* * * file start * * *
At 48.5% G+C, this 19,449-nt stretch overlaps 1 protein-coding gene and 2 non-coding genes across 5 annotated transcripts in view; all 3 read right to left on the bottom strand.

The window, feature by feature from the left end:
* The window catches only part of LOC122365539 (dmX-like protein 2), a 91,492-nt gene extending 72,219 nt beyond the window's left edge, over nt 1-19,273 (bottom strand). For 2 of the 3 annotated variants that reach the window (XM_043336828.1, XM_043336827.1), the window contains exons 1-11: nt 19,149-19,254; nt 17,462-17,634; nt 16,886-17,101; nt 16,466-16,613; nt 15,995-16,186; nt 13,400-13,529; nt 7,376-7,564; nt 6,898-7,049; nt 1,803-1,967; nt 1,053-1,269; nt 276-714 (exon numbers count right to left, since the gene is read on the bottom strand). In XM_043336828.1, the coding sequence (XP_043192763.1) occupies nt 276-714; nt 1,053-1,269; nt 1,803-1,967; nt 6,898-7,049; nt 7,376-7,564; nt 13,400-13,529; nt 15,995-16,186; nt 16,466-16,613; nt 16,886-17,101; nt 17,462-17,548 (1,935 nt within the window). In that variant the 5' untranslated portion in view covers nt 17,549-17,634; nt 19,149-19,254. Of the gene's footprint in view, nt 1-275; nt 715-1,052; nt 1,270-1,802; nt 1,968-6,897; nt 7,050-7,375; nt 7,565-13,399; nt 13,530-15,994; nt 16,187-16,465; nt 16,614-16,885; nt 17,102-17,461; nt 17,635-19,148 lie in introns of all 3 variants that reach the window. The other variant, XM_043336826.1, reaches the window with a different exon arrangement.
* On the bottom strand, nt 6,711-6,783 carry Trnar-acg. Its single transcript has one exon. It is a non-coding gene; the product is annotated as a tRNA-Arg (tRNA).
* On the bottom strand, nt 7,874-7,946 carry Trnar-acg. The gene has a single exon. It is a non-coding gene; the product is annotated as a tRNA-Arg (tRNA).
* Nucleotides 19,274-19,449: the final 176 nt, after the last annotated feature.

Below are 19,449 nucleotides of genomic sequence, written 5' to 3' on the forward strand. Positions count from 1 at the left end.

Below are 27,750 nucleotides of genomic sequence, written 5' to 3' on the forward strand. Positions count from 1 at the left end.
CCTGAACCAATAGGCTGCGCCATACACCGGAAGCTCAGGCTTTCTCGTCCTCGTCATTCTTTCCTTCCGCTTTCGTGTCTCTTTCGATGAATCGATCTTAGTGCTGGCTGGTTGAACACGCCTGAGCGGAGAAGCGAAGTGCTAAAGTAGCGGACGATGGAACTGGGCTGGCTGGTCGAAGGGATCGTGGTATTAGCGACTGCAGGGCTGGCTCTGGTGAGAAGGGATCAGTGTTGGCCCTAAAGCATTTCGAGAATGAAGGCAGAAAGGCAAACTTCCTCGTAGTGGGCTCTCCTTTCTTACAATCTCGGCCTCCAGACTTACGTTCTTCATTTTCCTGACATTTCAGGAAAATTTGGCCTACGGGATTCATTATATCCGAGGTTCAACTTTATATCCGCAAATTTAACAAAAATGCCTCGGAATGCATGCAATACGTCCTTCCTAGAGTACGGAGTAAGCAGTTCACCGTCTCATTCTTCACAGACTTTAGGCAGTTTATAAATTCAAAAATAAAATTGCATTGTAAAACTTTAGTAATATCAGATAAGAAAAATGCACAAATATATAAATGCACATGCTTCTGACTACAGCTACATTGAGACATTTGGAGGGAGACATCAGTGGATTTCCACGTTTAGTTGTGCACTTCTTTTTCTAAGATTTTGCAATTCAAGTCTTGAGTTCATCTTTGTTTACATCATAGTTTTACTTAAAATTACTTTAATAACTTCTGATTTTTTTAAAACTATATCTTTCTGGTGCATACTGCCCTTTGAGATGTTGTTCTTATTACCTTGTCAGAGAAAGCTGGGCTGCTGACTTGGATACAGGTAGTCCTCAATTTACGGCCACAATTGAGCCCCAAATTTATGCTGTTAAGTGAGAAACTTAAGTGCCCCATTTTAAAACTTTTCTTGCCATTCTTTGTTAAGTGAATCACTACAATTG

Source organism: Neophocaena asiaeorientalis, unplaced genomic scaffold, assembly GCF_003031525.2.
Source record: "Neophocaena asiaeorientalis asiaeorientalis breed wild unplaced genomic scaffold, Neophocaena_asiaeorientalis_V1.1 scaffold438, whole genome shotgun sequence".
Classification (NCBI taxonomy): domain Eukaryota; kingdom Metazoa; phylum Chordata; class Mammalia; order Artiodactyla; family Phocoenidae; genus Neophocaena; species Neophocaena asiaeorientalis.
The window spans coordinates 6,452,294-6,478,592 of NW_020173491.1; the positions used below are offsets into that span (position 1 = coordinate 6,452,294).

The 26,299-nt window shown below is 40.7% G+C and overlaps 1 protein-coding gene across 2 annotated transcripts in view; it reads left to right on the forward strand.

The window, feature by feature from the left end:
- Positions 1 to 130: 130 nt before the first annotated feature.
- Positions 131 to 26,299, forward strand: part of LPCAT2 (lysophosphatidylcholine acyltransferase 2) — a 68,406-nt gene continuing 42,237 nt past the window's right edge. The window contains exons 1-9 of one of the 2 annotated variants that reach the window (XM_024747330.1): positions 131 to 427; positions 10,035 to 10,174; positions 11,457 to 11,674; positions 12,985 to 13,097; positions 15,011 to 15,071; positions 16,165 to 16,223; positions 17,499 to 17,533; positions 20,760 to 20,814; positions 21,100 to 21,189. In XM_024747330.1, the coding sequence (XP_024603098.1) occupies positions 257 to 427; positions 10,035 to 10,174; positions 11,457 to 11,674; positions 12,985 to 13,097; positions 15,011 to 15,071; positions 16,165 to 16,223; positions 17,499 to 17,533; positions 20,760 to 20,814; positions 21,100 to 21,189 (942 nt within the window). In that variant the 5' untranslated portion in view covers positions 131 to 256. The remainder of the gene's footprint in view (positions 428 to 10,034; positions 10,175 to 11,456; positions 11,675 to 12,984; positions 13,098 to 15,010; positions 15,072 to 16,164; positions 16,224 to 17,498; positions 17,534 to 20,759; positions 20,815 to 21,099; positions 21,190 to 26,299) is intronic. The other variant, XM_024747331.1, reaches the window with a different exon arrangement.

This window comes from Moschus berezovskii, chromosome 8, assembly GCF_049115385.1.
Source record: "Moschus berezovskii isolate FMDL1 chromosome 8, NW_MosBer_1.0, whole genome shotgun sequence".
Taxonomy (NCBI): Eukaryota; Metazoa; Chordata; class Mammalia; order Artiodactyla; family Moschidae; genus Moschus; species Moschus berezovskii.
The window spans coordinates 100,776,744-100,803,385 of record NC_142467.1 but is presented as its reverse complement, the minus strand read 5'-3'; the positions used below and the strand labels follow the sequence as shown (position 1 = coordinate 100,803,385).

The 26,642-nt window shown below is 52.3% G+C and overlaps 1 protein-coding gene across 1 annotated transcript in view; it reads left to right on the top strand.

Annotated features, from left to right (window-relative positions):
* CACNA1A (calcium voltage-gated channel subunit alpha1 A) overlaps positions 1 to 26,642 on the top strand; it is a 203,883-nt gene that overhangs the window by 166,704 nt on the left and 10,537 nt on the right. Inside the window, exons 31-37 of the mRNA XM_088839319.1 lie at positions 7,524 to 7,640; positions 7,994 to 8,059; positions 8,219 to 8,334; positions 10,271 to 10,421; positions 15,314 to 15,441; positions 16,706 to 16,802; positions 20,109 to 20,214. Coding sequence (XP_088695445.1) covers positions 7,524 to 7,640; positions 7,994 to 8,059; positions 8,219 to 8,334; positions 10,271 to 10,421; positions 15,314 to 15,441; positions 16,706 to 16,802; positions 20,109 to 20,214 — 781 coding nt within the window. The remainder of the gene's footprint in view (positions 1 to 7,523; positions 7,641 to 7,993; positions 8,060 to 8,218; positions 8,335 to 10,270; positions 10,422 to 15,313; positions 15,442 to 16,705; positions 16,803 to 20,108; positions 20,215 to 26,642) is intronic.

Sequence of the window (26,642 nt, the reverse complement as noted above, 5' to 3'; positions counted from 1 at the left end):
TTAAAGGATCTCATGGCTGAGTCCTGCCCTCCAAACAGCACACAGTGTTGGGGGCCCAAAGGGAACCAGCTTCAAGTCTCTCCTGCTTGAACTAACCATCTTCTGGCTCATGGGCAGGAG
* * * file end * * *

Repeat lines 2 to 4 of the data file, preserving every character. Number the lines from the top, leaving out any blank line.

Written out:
The window, feature by feature from the left end:
* The window catches only part of LOC122365539 (dmX-like protein 2), a 91,492-nt gene extending 72,219 nt beyond the window's left edge, over nt 1-19,273 (bottom strand). For 2 of the 3 annotated variants that reach the window (XM_043336828.1, XM_043336827.1), the window contains exons 1-11: nt 19,149-19,254; nt 17,462-17,634; nt 16,886-17,101; nt 16,466-16,613; nt 15,995-16,186; nt 13,400-13,529; nt 7,376-7,564; nt 6,898-7,049; nt 1,803-1,967; nt 1,053-1,269; nt 276-714 (exon numbers count right to left, since the gene is read on the bottom strand). In XM_043336828.1, the coding sequence (XP_043192763.1) occupies nt 276-714; nt 1,053-1,269; nt 1,803-1,967; nt 6,898-7,049; nt 7,376-7,564; nt 13,400-13,529; nt 15,995-16,186; nt 16,466-16,613; nt 16,886-17,101; nt 17,462-17,548 (1,935 nt within the window). In that variant the 5' untranslated portion in view covers nt 17,549-17,634; nt 19,149-19,254. Of the gene's footprint in view, nt 1-275; nt 715-1,052; nt 1,270-1,802; nt 1,968-6,897; nt 7,050-7,375; nt 7,565-13,399; nt 13,530-15,994; nt 16,187-16,465; nt 16,614-16,885; nt 17,102-17,461; nt 17,635-19,148 lie in introns of all 3 variants that reach the window. The other variant, XM_043336826.1, reaches the window with a different exon arrangement.
* On the bottom strand, nt 6,711-6,783 carry Trnar-acg. Its single transcript has one exon. It is a non-coding gene; the product is annotated as a tRNA-Arg (tRNA).